Full of Energy


late 16th century (in the sense ‘boiling’): from Latin ebullient- ‘boiling up’, from the verb ebullire, from e-(variant of ex- ) ‘out’ + bullire ‘to boil’.


Best example I could find. The enthusiasm of the goats and patience of the other animals is contagious 🙂

RDP: Ebullient




Write a new post in response to today’s one-word prompt.


We owned a little mom-and-pop motel for three years in central Minnesota, back in the ’80’s.  It was an enlightening experience (roll eyes,vast understatement). We had regulars–truckers, salespeople. We had entertainers for the local watering holes, of which there were plenty.

And we had tourists.  Tourists are usually in a pretty good frame of mind, and they rarely caused us trouble.  Usually, they were passing through to points north. Sometimes they were there for the Brainerd International Racetrack, at which even the great Paul Newman showed up now and then. Not that we ever saw him. He used the more upscale motels in the area, I’m sure.

Some of the tourists were just unbelievable.

There was the night we notice headlight pulling into the parking lot, long after we knew all our roomers were safely tucked into bed. Being of a suspicious turn of mind, Terry grabbed the shotgun he kept under the bed and  let himself out the side door into the back yard, which was surrounded with lots of shrubbery and trees. Stood very still. It was a moonless night, so he couldn’t see much, but he could hear rustling and–yup–giggling.  Hmmm. He crept out into the yard, staying in the shadows, found the car, and followed his ears to the bushes. As he was lifting the shotgun, several girls came running out of the bushes, pulling up shorts and pants and yelling, “Don’t shoot, mister!  We just needed a bathroom, and we couldn’t find one!  We’re leaving, honest!”  Doubled over in laughter, Terry  watched them peel out of the parking lot and disappear into the night.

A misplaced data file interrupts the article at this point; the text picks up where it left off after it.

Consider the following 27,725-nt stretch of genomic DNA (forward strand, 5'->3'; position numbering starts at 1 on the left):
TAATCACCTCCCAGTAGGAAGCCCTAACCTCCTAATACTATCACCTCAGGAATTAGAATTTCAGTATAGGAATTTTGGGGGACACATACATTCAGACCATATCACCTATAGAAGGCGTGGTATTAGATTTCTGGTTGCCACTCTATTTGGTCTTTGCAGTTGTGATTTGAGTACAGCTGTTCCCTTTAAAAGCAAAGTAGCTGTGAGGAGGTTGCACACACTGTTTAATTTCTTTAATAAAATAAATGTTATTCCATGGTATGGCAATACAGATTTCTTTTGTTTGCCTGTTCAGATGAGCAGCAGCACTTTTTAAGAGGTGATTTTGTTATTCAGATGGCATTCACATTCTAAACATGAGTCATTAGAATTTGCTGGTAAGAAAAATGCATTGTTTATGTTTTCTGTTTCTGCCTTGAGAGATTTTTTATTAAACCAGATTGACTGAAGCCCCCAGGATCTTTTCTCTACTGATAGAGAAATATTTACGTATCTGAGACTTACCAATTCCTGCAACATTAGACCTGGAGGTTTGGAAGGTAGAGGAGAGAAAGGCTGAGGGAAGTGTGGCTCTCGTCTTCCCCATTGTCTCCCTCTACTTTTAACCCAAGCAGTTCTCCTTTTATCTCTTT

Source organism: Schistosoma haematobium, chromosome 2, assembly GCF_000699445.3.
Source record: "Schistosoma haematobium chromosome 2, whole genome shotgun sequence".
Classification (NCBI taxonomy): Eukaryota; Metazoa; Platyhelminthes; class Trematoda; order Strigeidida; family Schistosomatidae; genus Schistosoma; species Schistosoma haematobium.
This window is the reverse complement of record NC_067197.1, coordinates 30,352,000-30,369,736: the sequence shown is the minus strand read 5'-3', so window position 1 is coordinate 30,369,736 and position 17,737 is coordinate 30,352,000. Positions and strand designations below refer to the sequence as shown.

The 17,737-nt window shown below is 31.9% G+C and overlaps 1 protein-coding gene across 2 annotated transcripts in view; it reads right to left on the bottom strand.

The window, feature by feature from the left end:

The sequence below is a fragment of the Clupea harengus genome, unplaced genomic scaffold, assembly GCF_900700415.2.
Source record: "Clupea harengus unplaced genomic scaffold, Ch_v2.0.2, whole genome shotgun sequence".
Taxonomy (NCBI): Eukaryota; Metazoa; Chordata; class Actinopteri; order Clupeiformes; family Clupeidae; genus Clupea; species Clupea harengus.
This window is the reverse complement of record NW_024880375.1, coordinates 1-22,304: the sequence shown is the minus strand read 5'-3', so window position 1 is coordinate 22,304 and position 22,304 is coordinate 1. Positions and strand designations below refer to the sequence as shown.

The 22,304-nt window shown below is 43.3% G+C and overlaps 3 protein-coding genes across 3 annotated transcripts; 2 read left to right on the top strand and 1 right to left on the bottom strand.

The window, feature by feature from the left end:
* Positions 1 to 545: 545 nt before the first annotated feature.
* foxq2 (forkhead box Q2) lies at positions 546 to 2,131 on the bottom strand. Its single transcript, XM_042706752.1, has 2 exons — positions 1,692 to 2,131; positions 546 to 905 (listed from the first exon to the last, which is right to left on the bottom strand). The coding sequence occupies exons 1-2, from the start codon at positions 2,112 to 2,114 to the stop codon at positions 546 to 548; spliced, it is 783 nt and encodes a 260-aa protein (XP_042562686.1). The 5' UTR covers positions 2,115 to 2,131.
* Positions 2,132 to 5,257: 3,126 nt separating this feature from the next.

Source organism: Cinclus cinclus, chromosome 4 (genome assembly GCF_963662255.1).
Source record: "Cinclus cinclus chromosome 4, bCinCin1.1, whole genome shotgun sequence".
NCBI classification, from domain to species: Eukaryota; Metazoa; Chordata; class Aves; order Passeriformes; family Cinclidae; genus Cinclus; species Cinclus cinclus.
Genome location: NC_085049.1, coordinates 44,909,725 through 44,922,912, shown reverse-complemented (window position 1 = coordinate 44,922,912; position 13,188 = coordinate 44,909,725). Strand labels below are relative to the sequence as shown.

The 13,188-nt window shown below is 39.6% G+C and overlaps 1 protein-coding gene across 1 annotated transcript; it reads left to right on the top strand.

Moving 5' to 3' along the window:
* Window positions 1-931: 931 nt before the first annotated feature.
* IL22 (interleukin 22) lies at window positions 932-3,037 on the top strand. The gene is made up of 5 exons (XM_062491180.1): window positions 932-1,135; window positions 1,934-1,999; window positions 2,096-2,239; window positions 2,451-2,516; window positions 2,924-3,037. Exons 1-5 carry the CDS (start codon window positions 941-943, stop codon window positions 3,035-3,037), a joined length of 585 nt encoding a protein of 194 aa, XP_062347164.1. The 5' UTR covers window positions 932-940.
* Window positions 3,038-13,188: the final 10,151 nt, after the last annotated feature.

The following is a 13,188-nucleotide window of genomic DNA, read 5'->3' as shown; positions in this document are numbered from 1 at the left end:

We had become a motoilet.   Good grief.

There was a night when I had to be alone.  Our bedroom faced directly into the tiny hallway that was the entrance/office.  Suddenly, around 3 a.m., someone banged on the locked office door, over and over.  Groan.  I grabbed the trusty shotgun, donned robe and slippers, and fumbled my way to the door. I switched on the light, which of course revealed to the drunk outside the door that I was carrying a gun.  His eyes got as big as plates, and backed away shaking his head and waving his hands, and the next thing I heard was the squeal of tires as he peeled out. I had a little trouble getting back to sleep.

(A Brainerd tourist attraction)

One more.  Loved this one. Our sons were about 15, 13, and 11. All big boys,  looking older than they were.  It was the middle of the day when a single man came into the office and I went to do my duty.  He must have thought he was some punkins, because he actually started to flirt with me!  As the air froze around him from my frosty response, he smirked and made as if to come around the desk.

I hollered, “Mike! Ken! Dan!”  and three sets of feet came thundering down the stairs, three big teenagers poured into the very small office space, and Romeo looked as if he was about to faint.

My boys thought it was hilarious. They kind of grouped around him and ushered him back outside to his car, and I admit I had to sit down and unshake for a minute after that one. What if they hadn’t been there?  What if it had been just me and my 9-year-old daughter? It was a slow time of day, no one else was in the motel, and I wasn’t a pistol-packin’ mama at that moment. Never occurred to me  to keep my shotgun handy in the daytime hours.